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21 June, 2024
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Laura Kovesi: ''There are no 'clean' countries in the EU

Europe loses €50 billion annually to white-collar crime

Yiannis Ioannou

Yiannis Ioannou

The head of the EPPO (European Public Prosecutor's Office) and the first EU Prosecutor General, Laura Kövesi, spoke with "K" during her visit to Cyprus for an event organized by the Department of Legal Science at the University of Cyprus. She discussed the EPPO's role in combating international organized financial crime and ensuring justice amidst challenging times for the European Union.

Q: On the occasion of your speech at the University of Cyprus, how do you see the fight against financial crime improving in Cyprus and the EU?

A: Besides my speech, I met with the Attorney General's Office and the leadership of the Police. Cooperation with Cyprus is excellent, and significant progress has been made on corruption and financial crime. However, there is always room for improvement, especially on tax issues, in collaboration with the Ministry of Finance and the Audit Office. The EPPO's message after three years is clear: no country is clean. Financial fraud and tax issues are rampant, often involving organized crime groups operating systemically within the EU. Our goal is to assist and cooperate effectively, not to compete.

Q: How does organized crime operate within the EU?

A: White-collar crime has been underestimated for years but is central to modern crime. Interpol reports that the EU loses €50 billion annually due to tax-related crime. These criminal networks are well-organized and aware of each Member State's weaknesses, targeting both the EU and national budgets.

Q: Do EU funds sometimes end up in the hands of organized criminal networks?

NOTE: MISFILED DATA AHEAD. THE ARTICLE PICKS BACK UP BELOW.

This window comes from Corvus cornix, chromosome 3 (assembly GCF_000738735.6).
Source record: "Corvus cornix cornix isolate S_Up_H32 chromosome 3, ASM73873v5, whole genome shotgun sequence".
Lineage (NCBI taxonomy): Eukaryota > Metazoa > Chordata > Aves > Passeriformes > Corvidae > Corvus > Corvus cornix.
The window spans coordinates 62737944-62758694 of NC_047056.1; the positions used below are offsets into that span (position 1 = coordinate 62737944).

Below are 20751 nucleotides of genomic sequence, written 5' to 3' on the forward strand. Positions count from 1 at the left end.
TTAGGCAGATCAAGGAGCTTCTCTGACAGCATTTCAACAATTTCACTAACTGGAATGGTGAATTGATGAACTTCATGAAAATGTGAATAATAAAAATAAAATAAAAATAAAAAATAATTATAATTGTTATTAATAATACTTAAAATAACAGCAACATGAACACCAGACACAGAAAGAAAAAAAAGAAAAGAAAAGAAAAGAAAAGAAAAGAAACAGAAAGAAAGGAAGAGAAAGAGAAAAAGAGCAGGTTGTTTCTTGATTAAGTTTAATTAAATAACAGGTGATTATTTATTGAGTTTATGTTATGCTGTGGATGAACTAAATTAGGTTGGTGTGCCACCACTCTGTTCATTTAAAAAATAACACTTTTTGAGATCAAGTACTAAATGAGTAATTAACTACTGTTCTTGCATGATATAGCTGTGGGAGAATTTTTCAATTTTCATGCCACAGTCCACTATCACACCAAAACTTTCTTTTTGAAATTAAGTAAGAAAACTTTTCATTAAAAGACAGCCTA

A: Unfortunately, yes. Our annual report highlights alarming figures. Many EU funds are misused, but the EPPO has created a zone of 22 member states with 40 delegations, using all available tools to investigate and tackle these issues. Cooperation with national authorities is crucial, and every EU citizen can report information to the EPPO. Strengthening cooperation at every stage, especially in Cyprus, is essential.

Q: There is ongoing debate about the efficiency of the justice system. What are your thoughts on institutional reform and the time it takes for courts to make decisions?

A: Specialization is crucial—prosecutors with a specialized mission and specialized courts. The issue of time is complex, with 22 different national legal systems and standard procedures that take time. However, the EPPO has improved the speed and efficiency of handling cross-border cases. For instance, in an Italian case involving actors in Romania, we traced and recovered the money within three hours.

Q: What is at stake strategically?

A: The primary goal is to repair the damage caused by organized financial crime. Failing to identify and recover black money means failing our mission. Regaining the trust of EU citizens is vital.

Q: Considering Cyprus is not part of the Schengen Area, how does this affect your operations?

A: While this is a political issue, our cooperation with Cyprus, like Romania, is unaffected by Schengen restrictions. The EPPO has a broad perspective, enabling us to link cases and recover significant illegal proceeds across multiple countries.

Q: How should the average EU citizen perceive financial crime?

A: Citizens should not underestimate organized financial crime. While direct theft is immediately felt, corruption and fraud, though less visible, have severe consequences. For example, the Tempi case involved a tragic accident that could have been avoided if a project had been delivered on time. Corruption kills.

Q: How do you view the external malign influence on EU democracy and values?

A: Organized misinformation and financial fraud from third countries are major challenges. These networks are interconnected and often involve politicians. To effectively address these challenges, we must regain citizens' trust.

[This article was translated from its Greek original and edited for clarity]

Cyprus  |  Europe  |  money laundering  |  crime

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